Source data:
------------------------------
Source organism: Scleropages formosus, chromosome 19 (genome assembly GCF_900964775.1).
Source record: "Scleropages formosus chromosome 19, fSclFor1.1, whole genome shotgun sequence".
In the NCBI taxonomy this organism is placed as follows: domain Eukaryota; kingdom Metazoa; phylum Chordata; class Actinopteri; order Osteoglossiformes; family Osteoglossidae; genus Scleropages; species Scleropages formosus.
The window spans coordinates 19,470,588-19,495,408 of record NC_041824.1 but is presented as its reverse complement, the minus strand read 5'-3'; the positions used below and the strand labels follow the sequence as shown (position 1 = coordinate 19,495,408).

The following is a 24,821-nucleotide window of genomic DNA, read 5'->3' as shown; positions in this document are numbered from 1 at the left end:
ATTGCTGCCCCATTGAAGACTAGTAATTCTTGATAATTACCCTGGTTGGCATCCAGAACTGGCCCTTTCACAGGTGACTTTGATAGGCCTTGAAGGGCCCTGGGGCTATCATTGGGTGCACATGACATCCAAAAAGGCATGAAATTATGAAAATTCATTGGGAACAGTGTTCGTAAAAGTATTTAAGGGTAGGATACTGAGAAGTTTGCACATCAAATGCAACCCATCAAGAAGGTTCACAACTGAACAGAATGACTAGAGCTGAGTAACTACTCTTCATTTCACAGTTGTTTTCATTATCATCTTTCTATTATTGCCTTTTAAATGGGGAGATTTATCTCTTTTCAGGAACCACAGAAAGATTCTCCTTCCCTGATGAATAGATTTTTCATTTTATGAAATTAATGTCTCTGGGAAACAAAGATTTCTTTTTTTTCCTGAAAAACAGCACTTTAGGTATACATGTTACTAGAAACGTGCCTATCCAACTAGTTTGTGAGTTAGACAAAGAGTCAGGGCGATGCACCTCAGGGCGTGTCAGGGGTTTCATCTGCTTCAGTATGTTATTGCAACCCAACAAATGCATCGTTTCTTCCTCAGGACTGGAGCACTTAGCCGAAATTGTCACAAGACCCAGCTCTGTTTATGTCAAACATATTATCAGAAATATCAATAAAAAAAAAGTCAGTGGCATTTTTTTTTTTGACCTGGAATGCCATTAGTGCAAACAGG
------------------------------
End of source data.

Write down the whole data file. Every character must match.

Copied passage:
Source organism: Scleropages formosus, chromosome 19 (genome assembly GCF_900964775.1).
Source record: "Scleropages formosus chromosome 19, fSclFor1.1, whole genome shotgun sequence".
In the NCBI taxonomy this organism is placed as follows: domain Eukaryota; kingdom Metazoa; phylum Chordata; class Actinopteri; order Osteoglossiformes; family Osteoglossidae; genus Scleropages; species Scleropages formosus.
The window spans coordinates 19,470,588-19,495,408 of record NC_041824.1 but is presented as its reverse complement, the minus strand read 5'-3'; the positions used below and the strand labels follow the sequence as shown (position 1 = coordinate 19,495,408).

The following is a 24,821-nucleotide window of genomic DNA, read 5'->3' as shown; positions in this document are numbered from 1 at the left end:
ATTGCTGCCCCATTGAAGACTAGTAATTCTTGATAATTACCCTGGTTGGCATCCAGAACTGGCCCTTTCACAGGTGACTTTGATAGGCCTTGAAGGGCCCTGGGGCTATCATTGGGTGCACATGACATCCAAAAAGGCATGAAATTATGAAAATTCATTGGGAACAGTGTTCGTAAAAGTATTTAAGGGTAGGATACTGAGAAGTTTGCACATCAAATGCAACCCATCAAGAAGGTTCACAACTGAACAGAATGACTAGAGCTGAGTAACTACTCTTCATTTCACAGTTGTTTTCATTATCATCTTTCTATTATTGCCTTTTAAATGGGGAGATTTATCTCTTTTCAGGAACCACAGAAAGATTCTCCTTCCCTGATGAATAGATTTTTCATTTTATGAAATTAATGTCTCTGGGAAACAAAGATTTCTTTTTTTTCCTGAAAAACAGCACTTTAGGTATACATGTTACTAGAAACGTGCCTATCCAACTAGTTTGTGAGTTAGACAAAGAGTCAGGGCGATGCACCTCAGGGCGTGTCAGGGGTTTCATCTGCTTCAGTATGTTATTGCAACCCAACAAATGCATCGTTTCTTCCTCAGGACTGGAGCACTTAGCCGAAATTGTCACAAGACCCAGCTCTGTTTATGTCAAACATATTATCAGAAATATCAATAAAAAAAAAGTCAGTGGCATTTTTTTTTTTGACCTGGAATGCCATTAGTGCAAACAGG